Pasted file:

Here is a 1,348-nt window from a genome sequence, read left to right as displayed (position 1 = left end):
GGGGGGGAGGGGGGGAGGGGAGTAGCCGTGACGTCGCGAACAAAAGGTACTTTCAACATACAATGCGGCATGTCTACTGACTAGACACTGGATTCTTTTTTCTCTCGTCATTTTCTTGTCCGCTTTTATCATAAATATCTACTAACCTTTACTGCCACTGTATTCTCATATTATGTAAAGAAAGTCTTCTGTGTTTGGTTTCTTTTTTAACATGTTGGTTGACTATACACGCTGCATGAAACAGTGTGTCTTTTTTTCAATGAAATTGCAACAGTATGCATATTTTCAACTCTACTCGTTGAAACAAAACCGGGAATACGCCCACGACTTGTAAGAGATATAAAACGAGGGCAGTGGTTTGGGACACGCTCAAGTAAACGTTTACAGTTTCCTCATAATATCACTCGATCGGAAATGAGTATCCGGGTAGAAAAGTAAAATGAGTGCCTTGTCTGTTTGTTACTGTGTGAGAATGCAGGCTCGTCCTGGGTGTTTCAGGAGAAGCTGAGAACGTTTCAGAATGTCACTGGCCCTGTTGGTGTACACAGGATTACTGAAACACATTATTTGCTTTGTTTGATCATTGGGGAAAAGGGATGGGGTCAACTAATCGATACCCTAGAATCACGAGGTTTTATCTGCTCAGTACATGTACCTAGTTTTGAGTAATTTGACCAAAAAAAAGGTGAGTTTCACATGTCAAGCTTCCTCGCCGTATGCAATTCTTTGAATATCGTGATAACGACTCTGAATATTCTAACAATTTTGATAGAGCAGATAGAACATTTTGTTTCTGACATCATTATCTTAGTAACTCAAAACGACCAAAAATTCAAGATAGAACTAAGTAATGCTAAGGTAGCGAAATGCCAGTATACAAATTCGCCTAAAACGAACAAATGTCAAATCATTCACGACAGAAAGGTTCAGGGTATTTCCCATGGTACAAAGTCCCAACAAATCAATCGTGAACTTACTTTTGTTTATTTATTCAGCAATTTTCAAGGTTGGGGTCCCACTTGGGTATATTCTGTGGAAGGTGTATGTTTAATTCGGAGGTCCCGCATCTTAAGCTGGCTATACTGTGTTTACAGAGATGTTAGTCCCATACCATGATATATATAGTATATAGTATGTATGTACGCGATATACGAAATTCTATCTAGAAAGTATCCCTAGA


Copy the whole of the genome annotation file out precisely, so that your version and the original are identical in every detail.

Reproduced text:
Here is a 1,348-nt window from a genome sequence, read left to right as displayed (position 1 = left end):
GGGGGGGAGGGGGGGAGGGGAGTAGCCGTGACGTCGCGAACAAAAGGTACTTTCAACATACAATGCGGCATGTCTACTGACTAGACACTGGATTCTTTTTTCTCTCGTCATTTTCTTGTCCGCTTTTATCATAAATATCTACTAACCTTTACTGCCACTGTATTCTCATATTATGTAAAGAAAGTCTTCTGTGTTTGGTTTCTTTTTTAACATGTTGGTTGACTATACACGCTGCATGAAACAGTGTGTCTTTTTTTCAATGAAATTGCAACAGTATGCATATTTTCAACTCTACTCGTTGAAACAAAACCGGGAATACGCCCACGACTTGTAAGAGATATAAAACGAGGGCAGTGGTTTGGGACACGCTCAAGTAAACGTTTACAGTTTCCTCATAATATCACTCGATCGGAAATGAGTATCCGGGTAGAAAAGTAAAATGAGTGCCTTGTCTGTTTGTTACTGTGTGAGAATGCAGGCTCGTCCTGGGTGTTTCAGGAGAAGCTGAGAACGTTTCAGAATGTCACTGGCCCTGTTGGTGTACACAGGATTACTGAAACACATTATTTGCTTTGTTTGATCATTGGGGAAAAGGGATGGGGTCAACTAATCGATACCCTAGAATCACGAGGTTTTATCTGCTCAGTACATGTACCTAGTTTTGAGTAATTTGACCAAAAAAAAGGTGAGTTTCACATGTCAAGCTTCCTCGCCGTATGCAATTCTTTGAATATCGTGATAACGACTCTGAATATTCTAACAATTTTGATAGAGCAGATAGAACATTTTGTTTCTGACATCATTATCTTAGTAACTCAAAACGACCAAAAATTCAAGATAGAACTAAGTAATGCTAAGGTAGCGAAATGCCAGTATACAAATTCGCCTAAAACGAACAAATGTCAAATCATTCACGACAGAAAGGTTCAGGGTATTTCCCATGGTACAAAGTCCCAACAAATCAATCGTGAACTTACTTTTGTTTATTTATTCAGCAATTTTCAAGGTTGGGGTCCCACTTGGGTATATTCTGTGGAAGGTGTATGTTTAATTCGGAGGTCCCGCATCTTAAGCTGGCTATACTGTGTTTACAGAGATGTTAGTCCCATACCATGATATATATAGTATATAGTATGTATGTACGCGATATACGAAATTCTATCTAGAAAGTATCCCTAGA